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Being Mean to Others Can Backfire

Being Mean to Others Can Backfire A new study discovers that when one does things to purposely shun or banish others, they actually end up being equally distressed by the experience.

“In real life and in academic studies, we tend to focus on the harm done to victims in cases of social aggression,” said co-author Dr. Richard Ryan, professor of clinical and social psychology at the University of Rochester. “This study shows that when people bend to pressure to exclude others, they also pay a steep personal cost. Their distress is different from the person excluded, but no less intense.”

Investigators wanted to learn the source of the distress among the perpetrators. They discovered that complying with instructions to exclude another person leads most people to feel shame and guilt, along with a diminished sense of autonomy, said graduate student and co-autor Nicole Legate.

The results also showed that inflicting social pain makes people feel less connected to others.

“We are social animals at heart,” said Legate. “We typically are empathetic and avoid harming others unless we feel threatened.”

The findings, published in the journal Psychological Science, point to the hidden price of going along with demands to exclude individuals based on social stigmas, such as being gay.  The study also provides insight into the harm to both parties in cases of social bullying.

To capture the dual dynamics of social rejection, the researchers turned to Cyberball, an online game developed to study ostracism.

To play the game, each participant tossed a ball with two other “players.” Then, the participant is led to believe that the other players are controlled by real people from offsite computers.

In fact, the virtual players are part of the experiment and are pre-programmed to either play fair (share the ball equally) or play mean (exclude one player after initially sharing the ball twice).

The researchers randomly assigned 152 undergraduates to one of four game scenarios.

In the “ostracizer” group, one of the virtual players was programmed to exclude the other virtual player and the study participant was instructed to exclude the same player. In a second set-up, the tables were turned.

This time the pre-programmed players froze out the study participant. The study participant, who read instructions to throw the ball to other players, was left empty-handed for most of the game, watching the ball pass back and forth, unable to join in.

Before and following the online game, participants completed the same 20-item survey to assess their mood as well as their sense of autonomy, competence and relatedness.

Investigators say the study findings were consistent with earlier research on ostracism — that being shunned, even by faceless strangers in a computer game — was upsetting and lowered participant’s mood.

“Although there are no visible scars, ostracism has been shown to activate the same neural pathways as physical pain,” said Ryan. But complying with instructions to exclude others was equally disheartening, the data shows, albeit for different reasons.

This study suggests that the psychological costs of rejecting others is linked primarily to the thwarting of autonomy and relatedness.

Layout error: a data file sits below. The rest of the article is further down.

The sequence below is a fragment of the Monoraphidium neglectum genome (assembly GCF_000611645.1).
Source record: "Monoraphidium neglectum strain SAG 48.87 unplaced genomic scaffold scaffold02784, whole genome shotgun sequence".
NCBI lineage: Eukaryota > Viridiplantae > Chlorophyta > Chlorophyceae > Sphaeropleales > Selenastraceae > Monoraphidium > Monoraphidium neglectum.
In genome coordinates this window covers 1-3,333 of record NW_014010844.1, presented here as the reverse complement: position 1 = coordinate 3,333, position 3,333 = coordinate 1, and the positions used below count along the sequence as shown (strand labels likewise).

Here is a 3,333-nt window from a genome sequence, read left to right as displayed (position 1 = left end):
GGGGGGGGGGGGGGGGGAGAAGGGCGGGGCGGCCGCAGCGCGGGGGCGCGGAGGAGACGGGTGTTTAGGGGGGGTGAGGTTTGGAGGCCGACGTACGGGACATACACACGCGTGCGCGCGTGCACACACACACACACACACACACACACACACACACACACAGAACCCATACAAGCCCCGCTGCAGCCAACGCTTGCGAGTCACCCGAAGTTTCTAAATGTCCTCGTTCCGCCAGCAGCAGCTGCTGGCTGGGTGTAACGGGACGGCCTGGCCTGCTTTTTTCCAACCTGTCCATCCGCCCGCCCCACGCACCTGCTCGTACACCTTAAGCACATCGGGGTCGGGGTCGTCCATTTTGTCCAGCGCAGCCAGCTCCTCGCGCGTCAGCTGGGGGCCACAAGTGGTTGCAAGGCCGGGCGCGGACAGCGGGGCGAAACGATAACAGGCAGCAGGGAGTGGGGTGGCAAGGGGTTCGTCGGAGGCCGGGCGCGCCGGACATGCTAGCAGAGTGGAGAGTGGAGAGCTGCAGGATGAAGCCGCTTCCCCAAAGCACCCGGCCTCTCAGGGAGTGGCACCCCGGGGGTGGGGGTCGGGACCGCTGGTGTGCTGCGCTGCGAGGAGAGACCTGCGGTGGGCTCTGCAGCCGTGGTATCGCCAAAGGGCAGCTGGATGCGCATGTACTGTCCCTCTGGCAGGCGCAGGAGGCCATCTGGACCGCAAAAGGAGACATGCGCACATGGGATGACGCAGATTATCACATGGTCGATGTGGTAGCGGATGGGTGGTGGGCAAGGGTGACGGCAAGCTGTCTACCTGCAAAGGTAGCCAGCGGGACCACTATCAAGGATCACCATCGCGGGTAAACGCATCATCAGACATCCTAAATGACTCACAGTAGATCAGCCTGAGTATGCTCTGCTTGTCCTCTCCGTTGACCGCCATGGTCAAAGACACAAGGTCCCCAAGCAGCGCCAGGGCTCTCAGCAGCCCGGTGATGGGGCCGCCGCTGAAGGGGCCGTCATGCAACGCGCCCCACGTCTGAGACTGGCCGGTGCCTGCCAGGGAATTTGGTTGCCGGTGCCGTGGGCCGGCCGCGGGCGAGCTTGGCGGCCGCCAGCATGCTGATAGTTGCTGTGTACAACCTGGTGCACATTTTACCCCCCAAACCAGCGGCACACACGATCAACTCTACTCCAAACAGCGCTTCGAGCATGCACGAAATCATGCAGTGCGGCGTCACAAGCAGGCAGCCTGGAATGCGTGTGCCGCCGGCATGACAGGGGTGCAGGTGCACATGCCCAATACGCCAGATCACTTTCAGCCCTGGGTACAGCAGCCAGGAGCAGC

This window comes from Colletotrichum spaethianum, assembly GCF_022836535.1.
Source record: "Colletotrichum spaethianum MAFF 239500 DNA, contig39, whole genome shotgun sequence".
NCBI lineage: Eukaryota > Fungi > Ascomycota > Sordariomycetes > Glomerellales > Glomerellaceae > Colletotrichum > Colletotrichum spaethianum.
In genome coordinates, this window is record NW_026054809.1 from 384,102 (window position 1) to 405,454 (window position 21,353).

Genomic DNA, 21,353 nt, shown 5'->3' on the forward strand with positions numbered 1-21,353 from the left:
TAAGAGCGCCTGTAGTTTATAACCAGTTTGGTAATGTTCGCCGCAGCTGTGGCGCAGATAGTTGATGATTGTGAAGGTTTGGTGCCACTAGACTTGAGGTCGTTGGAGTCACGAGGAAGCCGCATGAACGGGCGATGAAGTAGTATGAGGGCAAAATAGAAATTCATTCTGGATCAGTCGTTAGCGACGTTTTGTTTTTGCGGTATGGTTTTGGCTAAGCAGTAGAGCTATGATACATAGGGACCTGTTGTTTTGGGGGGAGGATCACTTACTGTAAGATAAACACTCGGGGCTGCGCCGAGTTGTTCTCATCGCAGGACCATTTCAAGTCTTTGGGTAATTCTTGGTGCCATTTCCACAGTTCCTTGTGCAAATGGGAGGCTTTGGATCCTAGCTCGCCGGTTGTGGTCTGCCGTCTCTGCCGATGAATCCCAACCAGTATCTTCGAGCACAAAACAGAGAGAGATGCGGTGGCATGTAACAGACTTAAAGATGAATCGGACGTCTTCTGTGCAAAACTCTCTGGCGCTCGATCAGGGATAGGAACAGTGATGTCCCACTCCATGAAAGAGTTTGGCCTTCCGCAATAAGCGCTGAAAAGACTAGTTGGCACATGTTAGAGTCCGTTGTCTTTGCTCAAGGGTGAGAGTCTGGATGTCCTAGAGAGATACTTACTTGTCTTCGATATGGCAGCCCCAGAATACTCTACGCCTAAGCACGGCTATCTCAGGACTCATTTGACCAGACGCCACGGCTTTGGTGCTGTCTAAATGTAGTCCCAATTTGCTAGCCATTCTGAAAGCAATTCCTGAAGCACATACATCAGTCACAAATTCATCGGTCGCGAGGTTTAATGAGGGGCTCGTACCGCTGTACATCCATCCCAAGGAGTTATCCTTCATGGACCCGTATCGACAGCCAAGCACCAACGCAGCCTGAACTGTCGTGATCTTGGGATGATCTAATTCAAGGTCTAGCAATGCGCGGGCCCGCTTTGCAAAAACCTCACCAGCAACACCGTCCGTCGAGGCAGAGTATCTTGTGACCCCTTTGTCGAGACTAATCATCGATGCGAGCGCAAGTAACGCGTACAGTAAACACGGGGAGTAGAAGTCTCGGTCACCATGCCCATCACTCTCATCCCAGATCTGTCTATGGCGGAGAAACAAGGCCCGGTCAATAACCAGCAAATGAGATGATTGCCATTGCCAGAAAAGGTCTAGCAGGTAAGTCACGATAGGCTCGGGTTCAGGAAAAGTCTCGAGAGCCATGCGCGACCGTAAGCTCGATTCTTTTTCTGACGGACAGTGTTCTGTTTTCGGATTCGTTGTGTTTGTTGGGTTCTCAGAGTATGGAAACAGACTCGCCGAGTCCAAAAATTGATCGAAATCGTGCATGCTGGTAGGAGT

Study authors believe this finding supports the theory of self-determination, which asserts that people across cultures have basic human needs for independence, competence, and relatedness and meeting these hard-wired needs leads to greater happiness and psychological growth.

The researchers also tested the separate effects of simply following instructions that did not involve ostracizing others.

Students directed to toss the ball equally to all players reported feeling less freedom than the “neutral” group that was allowed to play the game as they choose. However, neither of these latter groups experienced the distress evidenced by players who complied in excluding others.

These new experiments build on the classic psychological theory that suggests people are willing to inflict pain on others when instructed to by an authority. As in prior studies, only a small number of the participants in this current research refused to snub the other player.

The authors suggest that future investigations could explore the differences between individuals who comply with and those who defy pressure to harm others.

Source: University of Rochester

Being Mean to Others Can Backfire

Rick Nauert PhD

Rick Nauert, PhDDr. Rick Nauert has over 25 years experience in clinical, administrative and academic healthcare. He is currently an associate professor for Rocky Mountain University of Health Professionals doctoral program in health promotion and wellness. Dr. Nauert began his career as a clinical physical therapist and served as a regional manager for a publicly traded multidisciplinary rehabilitation agency for 12 years. He has masters degrees in health-fitness management and healthcare administration and a doctoral degree from The University of Texas at Austin focused on health care informatics, health administration, health education and health policy. His research efforts included the area of telehealth with a specialty in disease management.

APA Reference
Nauert PhD, R. (2018). Being Mean to Others Can Backfire. Psych Central. Retrieved on November 23, 2020, from
Scientifically Reviewed
Last updated: 8 Aug 2018 (Originally: 6 Mar 2013)
Last reviewed: By a member of our scientific advisory board on 8 Aug 2018
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